Pride Week 2017
This year’s Pride Week considers the following objectives:
- Learn about lesbian, gay, bisexual, trans/transgender, nonbinary, queer, questioning, asexual, and aromantic communities and the different and intersecting identities of folks in those communities.
- Relate Pride Week experiences to the rest of our lives in order that we can each take our own “next steps” in our identity development, personal empowerment, and/or activism.
- Experience an increased sense of community at George Mason University.
- Learn about information and resources beyond LGBTQ Resources and Pride Week.
The June 1969 “Stonewall Rebellion” against police – led by mostly young working class, youth of color, Puerto Rican and Black drag queens – at the Stonewall bar on New York City’s Christopher Street, is often thought of as marking the beginning of modern gay liberation in the U.S. In the 1940s, 50s, and 60s, police had extorted money from the owners of nightclubs that served gay folks. They often raided the clubs to demonstrate their muscle, arresting the patrons, publishing their names, and sometimes beating or raping them in custody. For the first time ever, instead of passively accepting the police brutality, the patrons fought back.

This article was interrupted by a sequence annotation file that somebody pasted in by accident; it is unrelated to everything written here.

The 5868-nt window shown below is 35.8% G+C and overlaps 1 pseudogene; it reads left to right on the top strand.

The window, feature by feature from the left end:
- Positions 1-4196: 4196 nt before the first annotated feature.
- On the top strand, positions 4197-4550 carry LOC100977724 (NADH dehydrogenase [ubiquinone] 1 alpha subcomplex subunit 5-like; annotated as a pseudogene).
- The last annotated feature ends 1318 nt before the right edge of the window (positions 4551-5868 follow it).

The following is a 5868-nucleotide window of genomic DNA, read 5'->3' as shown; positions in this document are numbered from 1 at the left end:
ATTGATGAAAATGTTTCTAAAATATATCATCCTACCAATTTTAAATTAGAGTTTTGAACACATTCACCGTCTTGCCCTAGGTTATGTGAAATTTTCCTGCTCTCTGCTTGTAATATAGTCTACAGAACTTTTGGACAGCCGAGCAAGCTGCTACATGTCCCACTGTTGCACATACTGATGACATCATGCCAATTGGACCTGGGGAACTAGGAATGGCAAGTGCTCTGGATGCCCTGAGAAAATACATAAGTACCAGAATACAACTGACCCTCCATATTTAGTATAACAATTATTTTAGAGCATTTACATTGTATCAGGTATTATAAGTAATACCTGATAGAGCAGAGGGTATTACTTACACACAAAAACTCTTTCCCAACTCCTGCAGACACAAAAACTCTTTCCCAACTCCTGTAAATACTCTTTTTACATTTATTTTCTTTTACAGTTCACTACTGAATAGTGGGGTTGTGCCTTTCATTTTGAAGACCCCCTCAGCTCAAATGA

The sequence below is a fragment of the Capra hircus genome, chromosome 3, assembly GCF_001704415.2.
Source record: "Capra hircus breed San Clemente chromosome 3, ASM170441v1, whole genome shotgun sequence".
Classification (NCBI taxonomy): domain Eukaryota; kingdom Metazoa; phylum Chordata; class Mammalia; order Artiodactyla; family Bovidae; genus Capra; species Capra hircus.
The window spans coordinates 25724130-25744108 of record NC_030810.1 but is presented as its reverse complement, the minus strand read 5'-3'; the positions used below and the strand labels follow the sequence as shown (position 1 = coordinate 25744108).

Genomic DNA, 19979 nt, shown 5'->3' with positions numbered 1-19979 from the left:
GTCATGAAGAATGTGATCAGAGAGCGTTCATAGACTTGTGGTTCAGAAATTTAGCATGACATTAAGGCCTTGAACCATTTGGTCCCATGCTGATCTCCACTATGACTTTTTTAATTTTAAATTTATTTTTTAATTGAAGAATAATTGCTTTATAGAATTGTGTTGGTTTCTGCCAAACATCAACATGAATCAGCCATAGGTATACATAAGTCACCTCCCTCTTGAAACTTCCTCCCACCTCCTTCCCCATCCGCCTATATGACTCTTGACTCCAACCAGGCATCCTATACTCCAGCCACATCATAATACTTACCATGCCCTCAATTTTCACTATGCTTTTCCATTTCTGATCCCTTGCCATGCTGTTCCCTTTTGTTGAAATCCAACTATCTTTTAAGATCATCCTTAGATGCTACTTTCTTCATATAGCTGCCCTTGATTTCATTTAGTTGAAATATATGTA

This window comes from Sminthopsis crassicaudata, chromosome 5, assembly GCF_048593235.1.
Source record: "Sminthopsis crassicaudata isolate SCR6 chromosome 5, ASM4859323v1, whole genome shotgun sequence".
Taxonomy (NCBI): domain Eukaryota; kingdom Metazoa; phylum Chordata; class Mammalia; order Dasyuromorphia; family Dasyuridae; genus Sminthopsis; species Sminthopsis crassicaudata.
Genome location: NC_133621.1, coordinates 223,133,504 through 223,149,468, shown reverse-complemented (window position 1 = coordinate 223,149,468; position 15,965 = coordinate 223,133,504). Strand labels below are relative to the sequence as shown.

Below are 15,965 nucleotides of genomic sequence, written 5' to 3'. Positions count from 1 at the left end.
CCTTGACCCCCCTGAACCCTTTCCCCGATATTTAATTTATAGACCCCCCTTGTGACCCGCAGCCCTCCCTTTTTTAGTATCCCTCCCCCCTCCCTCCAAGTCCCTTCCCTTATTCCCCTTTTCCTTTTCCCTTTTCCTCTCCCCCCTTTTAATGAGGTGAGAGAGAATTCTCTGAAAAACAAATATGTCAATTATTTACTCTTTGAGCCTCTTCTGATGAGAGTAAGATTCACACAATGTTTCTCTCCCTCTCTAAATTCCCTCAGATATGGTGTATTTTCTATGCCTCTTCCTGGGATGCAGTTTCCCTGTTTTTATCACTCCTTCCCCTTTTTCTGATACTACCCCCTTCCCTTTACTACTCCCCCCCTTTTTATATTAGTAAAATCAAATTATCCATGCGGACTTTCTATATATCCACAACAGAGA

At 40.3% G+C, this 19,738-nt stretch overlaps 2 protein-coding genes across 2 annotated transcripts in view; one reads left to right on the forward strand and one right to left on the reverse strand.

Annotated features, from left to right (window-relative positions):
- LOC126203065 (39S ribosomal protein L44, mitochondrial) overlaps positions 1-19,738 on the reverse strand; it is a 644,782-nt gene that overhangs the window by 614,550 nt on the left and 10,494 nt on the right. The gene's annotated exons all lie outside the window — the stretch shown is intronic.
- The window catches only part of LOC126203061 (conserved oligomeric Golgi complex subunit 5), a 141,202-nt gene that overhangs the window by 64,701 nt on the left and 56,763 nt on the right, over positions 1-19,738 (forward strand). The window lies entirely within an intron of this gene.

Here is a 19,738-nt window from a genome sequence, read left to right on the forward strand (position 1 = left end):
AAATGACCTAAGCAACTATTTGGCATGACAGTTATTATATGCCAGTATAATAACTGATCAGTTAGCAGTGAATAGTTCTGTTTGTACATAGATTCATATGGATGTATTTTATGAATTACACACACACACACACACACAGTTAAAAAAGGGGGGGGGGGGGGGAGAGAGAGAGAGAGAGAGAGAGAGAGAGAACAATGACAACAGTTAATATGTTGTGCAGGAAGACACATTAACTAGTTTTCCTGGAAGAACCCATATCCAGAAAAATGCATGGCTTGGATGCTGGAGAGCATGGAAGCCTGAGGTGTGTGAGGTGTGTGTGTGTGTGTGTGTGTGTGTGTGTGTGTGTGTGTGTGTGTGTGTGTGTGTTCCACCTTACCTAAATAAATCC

A year later, activists in other cities were thinking of ways to make the anniversary. During the 1970s various groups began to observe Pride Day, on weekends in June. Today, the holiday is celebrated as the anniversary of the modern movement for the human rights of gay, lesbian, bisexual and transgender people.
University campuses vary widely in whether, how, and when they organize LGBT Pride observances. Here at Mason, Pride Week takes place in early April (close to the end of Spring semester, but prior to June when many students are off campus for the summer). Our activities include speakers and performers, panel discussions, dances, poetry readings and open mic events, and our annual Drag Show.